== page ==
Civilian applications and policy implications of commercial unmanned aerial vehicles
Author(s)Sprague, Kara Lynn, 1980-
Massachusetts Institute of Technology. Technology and Policy Program.
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As UAV capabilities continue to improve the technology will spill out of the military sector and into commercial and civil applications. Already, UAVs have demonstrated commercial marketability in such diverse areas as scientific and environmental research, cross-seas shipping, communications relays, emergency management, border monitoring, agriculture, and aerial photography. Small-scale tactical UAVs in particular have an enormous potential to fulfill a number of roles within urban centers, transforming the way civil safety institutions carry out their jobs. A lack of established flight regulations is currently the greatest barrier to the standardized use of these vehicles. While the United States is currently the world's leader in UAV manufacturing, this position is tenuous given strong competitive threats from a variety of foreign countries who are already ahead in establishing a standardized regulatory environment for UAVs. As part of a larger research effort focused on the design, implementation, and demonstration of highly maneuverable rotorcraft UAVs, the primary objective of this work is to examine how UAVs might gain access to and function safely in civil and commercial markets. Despite the wide variety of existing UAVs in terms of size, targeted flight altitude, and capability, this work focuses primarily on small-scale tactical vehicles with the intended purpose of operating in and around urban centers. Operational requirements and risk mitigation strategies can be devised and effectively implemented to allow such UAVs to be operated at an acceptable level of risk. By combining GIS data manipulation with modem approaches to path-planning, UAVs can be operated such that the risk to the general public and urban infrastructure isminimized. Instead of focusing on vehicle reliability requirements which severely limit present-day experimentation and development of UAVs, efforts which focus on operational strategies allow for applications of the technology to be explored while the systems continue to grow more reliable. Public-private coalitions should expand their efforts beyond high altitude, long endurance UAVs to establish operating regulations for all of the vehicle classifications. The diversity of UAVs should be treated with an equally diverse set of regulations tuned to the particular requirements and risk management issues each classification represents. Finally, local and national government should recognize civil UAVs not only as a new commercial industry of great potential, but also as a latent threat to domestic security for which regulations should be established sooner rather than later.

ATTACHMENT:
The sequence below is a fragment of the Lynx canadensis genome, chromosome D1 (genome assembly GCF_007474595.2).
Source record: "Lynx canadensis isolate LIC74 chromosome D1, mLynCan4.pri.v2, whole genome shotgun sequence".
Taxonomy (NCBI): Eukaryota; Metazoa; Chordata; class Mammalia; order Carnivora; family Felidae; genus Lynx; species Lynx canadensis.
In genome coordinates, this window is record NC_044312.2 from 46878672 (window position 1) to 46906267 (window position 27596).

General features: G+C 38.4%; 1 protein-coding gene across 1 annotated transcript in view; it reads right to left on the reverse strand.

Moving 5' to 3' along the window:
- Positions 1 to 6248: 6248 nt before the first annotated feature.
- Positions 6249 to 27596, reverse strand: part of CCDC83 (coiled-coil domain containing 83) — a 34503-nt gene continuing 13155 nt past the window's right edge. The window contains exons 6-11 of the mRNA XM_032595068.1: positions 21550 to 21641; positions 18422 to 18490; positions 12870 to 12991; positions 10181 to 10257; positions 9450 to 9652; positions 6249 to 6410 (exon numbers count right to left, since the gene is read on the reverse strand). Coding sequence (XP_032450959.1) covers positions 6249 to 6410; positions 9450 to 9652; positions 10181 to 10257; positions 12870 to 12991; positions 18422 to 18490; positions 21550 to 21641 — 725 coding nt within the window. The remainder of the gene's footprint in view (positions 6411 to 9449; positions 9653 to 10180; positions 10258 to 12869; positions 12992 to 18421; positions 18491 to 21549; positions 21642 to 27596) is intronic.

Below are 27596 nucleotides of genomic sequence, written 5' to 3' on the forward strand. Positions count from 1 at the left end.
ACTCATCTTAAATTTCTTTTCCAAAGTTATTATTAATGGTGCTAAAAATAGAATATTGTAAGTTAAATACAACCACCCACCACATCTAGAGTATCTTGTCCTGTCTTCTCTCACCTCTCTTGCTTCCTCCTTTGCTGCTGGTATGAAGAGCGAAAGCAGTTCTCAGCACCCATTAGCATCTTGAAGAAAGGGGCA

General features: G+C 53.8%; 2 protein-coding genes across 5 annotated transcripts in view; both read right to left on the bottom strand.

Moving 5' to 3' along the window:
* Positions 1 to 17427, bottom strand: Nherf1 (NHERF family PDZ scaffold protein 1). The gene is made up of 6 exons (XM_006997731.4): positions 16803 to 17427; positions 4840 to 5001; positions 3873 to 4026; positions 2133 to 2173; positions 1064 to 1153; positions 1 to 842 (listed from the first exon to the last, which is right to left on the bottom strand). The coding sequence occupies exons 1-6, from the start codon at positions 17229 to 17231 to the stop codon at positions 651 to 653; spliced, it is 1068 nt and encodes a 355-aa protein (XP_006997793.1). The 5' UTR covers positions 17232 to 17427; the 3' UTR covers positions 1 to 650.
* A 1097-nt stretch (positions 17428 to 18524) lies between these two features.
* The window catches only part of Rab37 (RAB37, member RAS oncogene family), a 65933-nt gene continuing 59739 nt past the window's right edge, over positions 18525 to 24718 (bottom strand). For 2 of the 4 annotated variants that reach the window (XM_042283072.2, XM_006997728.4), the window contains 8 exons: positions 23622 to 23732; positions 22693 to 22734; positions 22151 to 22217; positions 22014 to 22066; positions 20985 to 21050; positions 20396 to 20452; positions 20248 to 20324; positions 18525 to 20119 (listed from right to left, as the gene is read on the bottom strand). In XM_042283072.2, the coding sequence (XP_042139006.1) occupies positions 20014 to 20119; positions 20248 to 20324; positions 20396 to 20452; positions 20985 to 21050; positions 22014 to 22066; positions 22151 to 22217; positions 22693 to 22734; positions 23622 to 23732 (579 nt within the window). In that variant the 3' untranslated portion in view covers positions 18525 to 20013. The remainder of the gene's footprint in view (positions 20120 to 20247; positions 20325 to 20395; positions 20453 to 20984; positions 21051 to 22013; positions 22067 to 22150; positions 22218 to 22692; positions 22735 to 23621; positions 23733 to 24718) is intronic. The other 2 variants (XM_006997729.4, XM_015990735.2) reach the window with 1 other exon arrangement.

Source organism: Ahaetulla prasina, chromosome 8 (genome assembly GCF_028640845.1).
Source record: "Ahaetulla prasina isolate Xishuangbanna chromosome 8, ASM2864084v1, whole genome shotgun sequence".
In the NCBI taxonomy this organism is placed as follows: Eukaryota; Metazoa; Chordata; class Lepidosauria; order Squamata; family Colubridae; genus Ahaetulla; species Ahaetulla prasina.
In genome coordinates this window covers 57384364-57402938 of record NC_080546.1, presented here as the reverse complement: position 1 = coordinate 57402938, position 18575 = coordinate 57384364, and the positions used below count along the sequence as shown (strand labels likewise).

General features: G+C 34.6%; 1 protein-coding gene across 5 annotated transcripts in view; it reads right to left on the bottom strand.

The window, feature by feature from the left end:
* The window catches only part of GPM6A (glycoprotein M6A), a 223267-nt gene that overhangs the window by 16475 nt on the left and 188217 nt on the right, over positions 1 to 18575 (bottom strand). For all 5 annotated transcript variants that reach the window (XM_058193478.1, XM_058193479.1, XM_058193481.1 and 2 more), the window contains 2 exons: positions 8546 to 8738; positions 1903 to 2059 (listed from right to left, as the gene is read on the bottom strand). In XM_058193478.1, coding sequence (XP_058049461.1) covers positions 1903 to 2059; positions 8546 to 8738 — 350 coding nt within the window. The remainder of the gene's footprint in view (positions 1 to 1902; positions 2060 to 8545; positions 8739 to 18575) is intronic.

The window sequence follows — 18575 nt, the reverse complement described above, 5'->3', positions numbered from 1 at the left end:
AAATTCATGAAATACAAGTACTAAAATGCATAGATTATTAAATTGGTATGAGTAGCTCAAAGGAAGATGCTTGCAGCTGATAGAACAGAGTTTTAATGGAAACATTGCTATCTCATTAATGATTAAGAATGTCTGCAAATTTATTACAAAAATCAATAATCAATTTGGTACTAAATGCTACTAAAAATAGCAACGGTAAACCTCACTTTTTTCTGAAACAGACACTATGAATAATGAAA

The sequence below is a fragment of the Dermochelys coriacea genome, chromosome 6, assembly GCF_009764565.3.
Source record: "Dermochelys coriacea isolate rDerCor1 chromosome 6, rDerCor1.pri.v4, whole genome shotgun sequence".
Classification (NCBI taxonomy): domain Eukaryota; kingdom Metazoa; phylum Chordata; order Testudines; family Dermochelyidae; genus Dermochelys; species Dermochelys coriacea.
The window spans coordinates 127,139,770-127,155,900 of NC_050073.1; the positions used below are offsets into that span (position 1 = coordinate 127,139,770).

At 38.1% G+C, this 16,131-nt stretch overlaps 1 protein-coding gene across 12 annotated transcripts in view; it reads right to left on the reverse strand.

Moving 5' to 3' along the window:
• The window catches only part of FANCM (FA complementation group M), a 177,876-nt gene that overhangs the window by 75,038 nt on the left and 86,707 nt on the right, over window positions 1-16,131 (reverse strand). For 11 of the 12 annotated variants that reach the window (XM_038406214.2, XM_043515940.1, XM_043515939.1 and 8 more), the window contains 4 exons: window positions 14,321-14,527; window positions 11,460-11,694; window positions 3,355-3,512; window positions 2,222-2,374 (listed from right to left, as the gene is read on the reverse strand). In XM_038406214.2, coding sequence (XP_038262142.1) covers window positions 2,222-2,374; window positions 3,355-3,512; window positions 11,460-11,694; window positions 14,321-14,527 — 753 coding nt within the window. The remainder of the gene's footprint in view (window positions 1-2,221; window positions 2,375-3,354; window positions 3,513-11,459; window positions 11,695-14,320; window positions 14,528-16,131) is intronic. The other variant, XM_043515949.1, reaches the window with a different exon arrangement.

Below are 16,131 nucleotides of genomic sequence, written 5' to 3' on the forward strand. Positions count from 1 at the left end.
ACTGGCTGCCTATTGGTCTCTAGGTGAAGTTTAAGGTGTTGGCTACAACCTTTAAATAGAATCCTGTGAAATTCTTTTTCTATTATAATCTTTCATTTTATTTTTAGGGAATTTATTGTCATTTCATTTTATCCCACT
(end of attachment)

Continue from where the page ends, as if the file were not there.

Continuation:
Thesis (S.M.)--Massachusetts Institute of Technology, Engineering Systems Division, Technology and Policy Program, 2004.Includes bibliographical references (leaves 50-52).This electronic version was submitted by the student author. The certified thesis is available in the Institute Archives and Special Collections.
DepartmentMassachusetts Institute of Technology. Technology and Policy Program.; Massachusetts Institute of Technology. Engineering Systems Division; Massachusetts Institute of Technology. Technology and Policy Program
Massachusetts Institute of Technology
Technology and Policy Program.